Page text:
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Knowledge is (Less) Power: Experimental Evidence from Residential Energy Use

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  • Katrina Jessoe
  • David Rapson

Abstract

This paper presents experimental evidence that information feedback dramatically increases the price elasticity of demand in a setting where signals about quantity consumed are traditionally coarse and infrequent. In a randomized controlled trial, residential electricity customers are exposed to price increases, with some households also receiving displays that transmit high-frequency information about usage and prices. This substantially lowers information acquisition costs and allows us to identify the marginal information effect. Households only experiencing price increases reduce demand by 0 to 7 percent whereas those also exposed to information feedback exhibit a usage reduction of 8 to 22 percent, depending on the amount of advance notice. The differential response across treatments is significant and robust to the awareness of price changes. Conservation extends beyond the treatment window, providing evidence of habit formation, spillovers, and greenhouse gas abatement. Results suggest that information about the quantity consumed facilitates learning, which likely drives the treatment differential.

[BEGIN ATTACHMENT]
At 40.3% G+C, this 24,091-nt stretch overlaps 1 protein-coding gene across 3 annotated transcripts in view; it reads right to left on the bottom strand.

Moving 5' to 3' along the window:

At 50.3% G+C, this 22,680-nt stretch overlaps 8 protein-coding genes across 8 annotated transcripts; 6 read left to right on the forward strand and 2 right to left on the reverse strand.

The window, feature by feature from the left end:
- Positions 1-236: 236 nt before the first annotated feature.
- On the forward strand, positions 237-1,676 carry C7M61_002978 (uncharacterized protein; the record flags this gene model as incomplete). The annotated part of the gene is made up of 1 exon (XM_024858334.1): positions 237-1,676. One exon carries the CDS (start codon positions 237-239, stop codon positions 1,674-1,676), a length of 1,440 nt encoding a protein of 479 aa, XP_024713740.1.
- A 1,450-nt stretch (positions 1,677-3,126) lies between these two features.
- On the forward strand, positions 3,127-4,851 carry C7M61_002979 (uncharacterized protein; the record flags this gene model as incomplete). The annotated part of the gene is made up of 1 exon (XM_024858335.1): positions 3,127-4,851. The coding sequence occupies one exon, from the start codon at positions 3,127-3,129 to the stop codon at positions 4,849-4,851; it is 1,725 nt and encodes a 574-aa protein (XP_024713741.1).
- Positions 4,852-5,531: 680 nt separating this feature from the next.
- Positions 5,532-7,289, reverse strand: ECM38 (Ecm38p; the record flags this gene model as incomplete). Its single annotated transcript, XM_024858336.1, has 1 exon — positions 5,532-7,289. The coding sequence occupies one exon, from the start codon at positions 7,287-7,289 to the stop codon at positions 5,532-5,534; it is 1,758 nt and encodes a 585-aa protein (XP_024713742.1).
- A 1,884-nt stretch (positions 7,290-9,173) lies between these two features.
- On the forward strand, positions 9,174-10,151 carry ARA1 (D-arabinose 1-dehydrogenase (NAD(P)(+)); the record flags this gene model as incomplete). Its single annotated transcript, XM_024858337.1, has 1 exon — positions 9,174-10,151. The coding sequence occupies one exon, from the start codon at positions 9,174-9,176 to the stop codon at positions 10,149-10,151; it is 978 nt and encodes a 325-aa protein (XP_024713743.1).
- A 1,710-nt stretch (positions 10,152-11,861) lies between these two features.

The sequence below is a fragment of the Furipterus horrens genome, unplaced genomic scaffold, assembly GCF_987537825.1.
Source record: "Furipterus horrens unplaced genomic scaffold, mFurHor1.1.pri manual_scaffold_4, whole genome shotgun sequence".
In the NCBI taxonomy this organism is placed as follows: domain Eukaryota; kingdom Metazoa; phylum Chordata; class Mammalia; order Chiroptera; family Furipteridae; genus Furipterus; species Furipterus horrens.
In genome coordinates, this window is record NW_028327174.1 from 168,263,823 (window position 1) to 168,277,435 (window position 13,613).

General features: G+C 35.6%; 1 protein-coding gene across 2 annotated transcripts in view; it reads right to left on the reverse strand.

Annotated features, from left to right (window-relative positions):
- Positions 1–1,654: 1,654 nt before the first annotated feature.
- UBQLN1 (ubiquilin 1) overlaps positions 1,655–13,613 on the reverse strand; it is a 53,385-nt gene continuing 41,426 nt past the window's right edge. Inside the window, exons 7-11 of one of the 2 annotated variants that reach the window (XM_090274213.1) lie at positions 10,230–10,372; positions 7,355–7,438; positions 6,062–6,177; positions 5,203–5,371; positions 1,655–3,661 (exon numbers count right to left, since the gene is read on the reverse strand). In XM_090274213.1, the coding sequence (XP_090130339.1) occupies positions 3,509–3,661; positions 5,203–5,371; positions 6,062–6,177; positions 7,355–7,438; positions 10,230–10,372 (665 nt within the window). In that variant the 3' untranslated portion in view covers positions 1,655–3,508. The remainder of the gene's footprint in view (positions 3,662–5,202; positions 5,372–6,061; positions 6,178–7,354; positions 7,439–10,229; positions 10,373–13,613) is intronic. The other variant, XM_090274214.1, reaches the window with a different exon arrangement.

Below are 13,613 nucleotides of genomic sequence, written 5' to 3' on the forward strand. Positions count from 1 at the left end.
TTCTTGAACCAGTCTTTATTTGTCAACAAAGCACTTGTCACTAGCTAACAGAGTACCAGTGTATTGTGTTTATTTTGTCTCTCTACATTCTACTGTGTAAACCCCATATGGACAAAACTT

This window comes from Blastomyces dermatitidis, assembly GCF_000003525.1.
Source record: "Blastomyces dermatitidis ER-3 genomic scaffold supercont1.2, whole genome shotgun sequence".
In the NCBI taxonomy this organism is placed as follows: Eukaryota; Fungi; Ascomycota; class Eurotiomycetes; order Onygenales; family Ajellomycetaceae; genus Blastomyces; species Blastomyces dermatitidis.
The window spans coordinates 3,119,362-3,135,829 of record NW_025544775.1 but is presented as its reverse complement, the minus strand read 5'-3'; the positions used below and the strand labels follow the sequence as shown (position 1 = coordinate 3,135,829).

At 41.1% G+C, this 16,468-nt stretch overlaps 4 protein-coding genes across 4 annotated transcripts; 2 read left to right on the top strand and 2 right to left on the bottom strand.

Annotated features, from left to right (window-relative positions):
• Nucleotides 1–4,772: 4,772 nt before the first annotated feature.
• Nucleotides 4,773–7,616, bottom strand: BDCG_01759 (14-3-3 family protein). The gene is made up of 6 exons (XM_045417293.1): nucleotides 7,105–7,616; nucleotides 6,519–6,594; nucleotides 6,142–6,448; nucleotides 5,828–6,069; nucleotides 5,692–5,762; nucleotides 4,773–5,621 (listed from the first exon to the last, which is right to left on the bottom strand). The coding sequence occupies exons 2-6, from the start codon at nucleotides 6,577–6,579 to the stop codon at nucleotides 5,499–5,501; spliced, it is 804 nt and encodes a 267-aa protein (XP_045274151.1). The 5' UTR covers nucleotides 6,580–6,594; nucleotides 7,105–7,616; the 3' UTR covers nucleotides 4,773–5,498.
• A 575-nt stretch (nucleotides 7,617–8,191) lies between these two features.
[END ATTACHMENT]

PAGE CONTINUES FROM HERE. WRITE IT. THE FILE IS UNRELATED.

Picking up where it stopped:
Suggested Citation

  • Katrina Jessoe & David Rapson, 2012. "Knowledge is (Less) Power: Experimental Evidence from Residential Energy Use," NBER Working Papers 18344, National Bureau of Economic Research, Inc.
  • Handle: RePEc:nbr:nberwo:18344
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    References listed on IDEAS

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    1. Jacobsen, Grant D. & Kotchen, Matthew J. & Vandenbergh, Michael P., 2012. "The behavioral response to voluntary provision of an environmental public good: Evidence from residential electricity demand," European Economic Review, Elsevier, vol. 56(5), pages 946-960.
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    7. Allcott, Hunt, 2011. "Rethinking real-time electricity pricing," Resource and Energy Economics, Elsevier, vol. 33(4), pages 820-842.
    8. Severin Borenstein, 2002. "The Trouble With Electricity Markets: Understanding California's Restructuring Disaster," Journal of Economic Perspectives, American Economic Association, vol. 16(1), pages 191-211, Winter.
    9. Allcott, Hunt, 2011. "Social norms and energy conservation," Journal of Public Economics, Elsevier, vol. 95(9), pages 1082-1095.
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    More about this item

    JEL classification:

    • L94 - Industrial Organization - - Industry Studies: Transportation and Utilities - - - Electric Utilities

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